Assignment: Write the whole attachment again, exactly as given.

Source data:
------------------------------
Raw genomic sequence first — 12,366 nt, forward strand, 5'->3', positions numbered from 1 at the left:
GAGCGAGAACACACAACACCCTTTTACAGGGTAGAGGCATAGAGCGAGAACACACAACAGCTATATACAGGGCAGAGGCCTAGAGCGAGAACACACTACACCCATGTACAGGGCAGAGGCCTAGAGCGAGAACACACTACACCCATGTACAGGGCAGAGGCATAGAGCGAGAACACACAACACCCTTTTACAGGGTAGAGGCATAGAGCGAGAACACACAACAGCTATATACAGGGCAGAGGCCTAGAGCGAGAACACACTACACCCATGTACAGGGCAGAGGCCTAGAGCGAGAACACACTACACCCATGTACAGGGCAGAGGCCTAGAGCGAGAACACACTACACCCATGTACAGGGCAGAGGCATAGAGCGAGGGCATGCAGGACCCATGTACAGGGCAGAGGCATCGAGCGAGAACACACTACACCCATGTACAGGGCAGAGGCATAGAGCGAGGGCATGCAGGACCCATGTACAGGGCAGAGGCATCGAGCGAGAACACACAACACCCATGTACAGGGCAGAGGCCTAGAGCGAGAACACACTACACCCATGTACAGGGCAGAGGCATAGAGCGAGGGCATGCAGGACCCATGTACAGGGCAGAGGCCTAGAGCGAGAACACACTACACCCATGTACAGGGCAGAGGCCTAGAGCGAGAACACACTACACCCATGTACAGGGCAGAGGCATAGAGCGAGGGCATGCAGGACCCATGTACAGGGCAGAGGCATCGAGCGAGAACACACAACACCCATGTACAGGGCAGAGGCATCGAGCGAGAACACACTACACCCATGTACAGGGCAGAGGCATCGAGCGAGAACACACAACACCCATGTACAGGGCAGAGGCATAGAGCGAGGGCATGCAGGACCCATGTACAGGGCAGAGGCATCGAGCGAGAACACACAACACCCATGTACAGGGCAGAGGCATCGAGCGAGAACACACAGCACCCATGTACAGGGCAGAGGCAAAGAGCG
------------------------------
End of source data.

Raw genomic sequence first — 12,366 nt, forward strand, 5'->3', positions numbered from 1 at the left:
GAGCGAGAACACACAACACCCTTTTACAGGGTAGAGGCATAGAGCGAGAACACACAACAGCTATATACAGGGCAGAGGCCTAGAGCGAGAACACACTACACCCATGTACAGGGCAGAGGCCTAGAGCGAGAACACACTACACCCATGTACAGGGCAGAGGCATAGAGCGAGAACACACAACACCCTTTTACAGGGTAGAGGCATAGAGCGAGAACACACAACAGCTATATACAGGGCAGAGGCCTAGAGCGAGAACACACTACACCCATGTACAGGGCAGAGGCCTAGAGCGAGAACACACTACACCCATGTACAGGGCAGAGGCCTAGAGCGAGAACACACTACACCCATGTACAGGGCAGAGGCATAGAGCGAGGGCATGCAGGACCCATGTACAGGGCAGAGGCATCGAGCGAGAACACACTACACCCATGTACAGGGCAGAGGCATAGAGCGAGGGCATGCAGGACCCATGTACAGGGCAGAGGCATCGAGCGAGAACACACAACACCCATGTACAGGGCAGAGGCCTAGAGCGAGAACACACTACACCCATGTACAGGGCAGAGGCATAGAGCGAGGGCATGCAGGACCCATGTACAGGGCAGAGGCCTAGAGCGAGAACACACTACACCCATGTACAGGGCAGAGGCCTAGAGCGAGAACACACTACACCCATGTACAGGGCAGAGGCATAGAGCGAGGGCATGCAGGACCCATGTACAGGGCAGAGGCATCGAGCGAGAACACACAACACCCATGTACAGGGCAGAGGCATCGAGCGAGAACACACTACACCCATGTACAGGGCAGAGGCATCGAGCGAGAACACACAACACCCATGTACAGGGCAGAGGCATAGAGCGAGGGCATGCAGGACCCATGTACAGGGCAGAGGCATCGAGCGAGAACACACAACACCCATGTACAGGGCAGAGGCATCGAGCGAGAACACACAGCACCCATGTACAGGGCAGAGGCAAAGAGCG